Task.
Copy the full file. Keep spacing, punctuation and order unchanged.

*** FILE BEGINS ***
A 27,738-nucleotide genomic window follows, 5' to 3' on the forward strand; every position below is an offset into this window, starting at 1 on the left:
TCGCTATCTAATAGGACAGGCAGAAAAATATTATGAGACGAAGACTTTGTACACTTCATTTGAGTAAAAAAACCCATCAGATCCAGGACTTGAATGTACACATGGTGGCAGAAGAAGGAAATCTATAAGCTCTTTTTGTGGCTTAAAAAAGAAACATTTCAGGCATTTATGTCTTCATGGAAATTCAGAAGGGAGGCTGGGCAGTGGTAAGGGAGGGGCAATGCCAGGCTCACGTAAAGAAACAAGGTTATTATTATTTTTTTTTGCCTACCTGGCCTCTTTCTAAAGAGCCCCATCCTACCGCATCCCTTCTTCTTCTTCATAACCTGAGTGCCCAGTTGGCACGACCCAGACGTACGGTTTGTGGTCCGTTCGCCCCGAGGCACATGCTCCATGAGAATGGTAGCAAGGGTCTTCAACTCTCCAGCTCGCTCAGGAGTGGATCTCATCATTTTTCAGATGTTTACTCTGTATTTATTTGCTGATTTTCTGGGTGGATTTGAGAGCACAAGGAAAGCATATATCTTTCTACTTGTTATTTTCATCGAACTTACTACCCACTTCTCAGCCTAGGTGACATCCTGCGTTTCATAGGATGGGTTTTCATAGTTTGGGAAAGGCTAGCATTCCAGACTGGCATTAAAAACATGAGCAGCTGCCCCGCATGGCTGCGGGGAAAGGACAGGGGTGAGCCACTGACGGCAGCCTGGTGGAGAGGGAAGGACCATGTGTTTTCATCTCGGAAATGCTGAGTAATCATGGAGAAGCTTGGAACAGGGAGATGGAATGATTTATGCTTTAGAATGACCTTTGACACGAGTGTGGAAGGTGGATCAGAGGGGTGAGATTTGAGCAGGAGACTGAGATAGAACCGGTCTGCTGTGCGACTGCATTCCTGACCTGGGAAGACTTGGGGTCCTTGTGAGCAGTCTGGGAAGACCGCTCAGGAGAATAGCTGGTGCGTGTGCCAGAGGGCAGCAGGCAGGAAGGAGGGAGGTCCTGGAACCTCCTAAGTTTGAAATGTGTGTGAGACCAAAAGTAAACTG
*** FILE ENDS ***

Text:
A 27,738-nucleotide genomic window follows, 5' to 3' on the forward strand; every position below is an offset into this window, starting at 1 on the left:
TCGCTATCTAATAGGACAGGCAGAAAAATATTATGAGACGAAGACTTTGTACACTTCATTTGAGTAAAAAAACCCATCAGATCCAGGACTTGAATGTACACATGGTGGCAGAAGAAGGAAATCTATAAGCTCTTTTTGTGGCTTAAAAAAGAAACATTTCAGGCATTTATGTCTTCATGGAAATTCAGAAGGGAGGCTGGGCAGTGGTAAGGGAGGGGCAATGCCAGGCTCACGTAAAGAAACAAGGTTATTATTATTTTTTTTTGCCTACCTGGCCTCTTTCTAAAGAGCCCCATCCTACCGCATCCCTTCTTCTTCTTCATAACCTGAGTGCCCAGTTGGCACGACCCAGACGTACGGTTTGTGGTCCGTTCGCCCCGAGGCACATGCTCCATGAGAATGGTAGCAAGGGTCTTCAACTCTCCAGCTCGCTCAGGAGTGGATCTCATCATTTTTCAGATGTTTACTCTGTATTTATTTGCTGATTTTCTGGGTGGATTTGAGAGCACAAGGAAAGCATATATCTTTCTACTTGTTATTTTCATCGAACTTACTACCCACTTCTCAGCCTAGGTGACATCCTGCGTTTCATAGGATGGGTTTTCATAGTTTGGGAAAGGCTAGCATTCCAGACTGGCATTAAAAACATGAGCAGCTGCCCCGCATGGCTGCGGGGAAAGGACAGGGGTGAGCCACTGACGGCAGCCTGGTGGAGAGGGAAGGACCATGTGTTTTCATCTCGGAAATGCTGAGTAATCATGGAGAAGCTTGGAACAGGGAGATGGAATGATTTATGCTTTAGAATGACCTTTGACACGAGTGTGGAAGGTGGATCAGAGGGGTGAGATTTGAGCAGGAGACTGAGATAGAACCGGTCTGCTGTGCGACTGCATTCCTGACCTGGGAAGACTTGGGGTCCTTGTGAGCAGTCTGGGAAGACCGCTCAGGAGAATAGCTGGTGCGTGTGCCAGAGGGCAGCAGGCAGGAAGGAGGGAGGTCCTGGAACCTCCTAAGTTTGAAATGTGTGTGAGACCAAAAGTAAACTG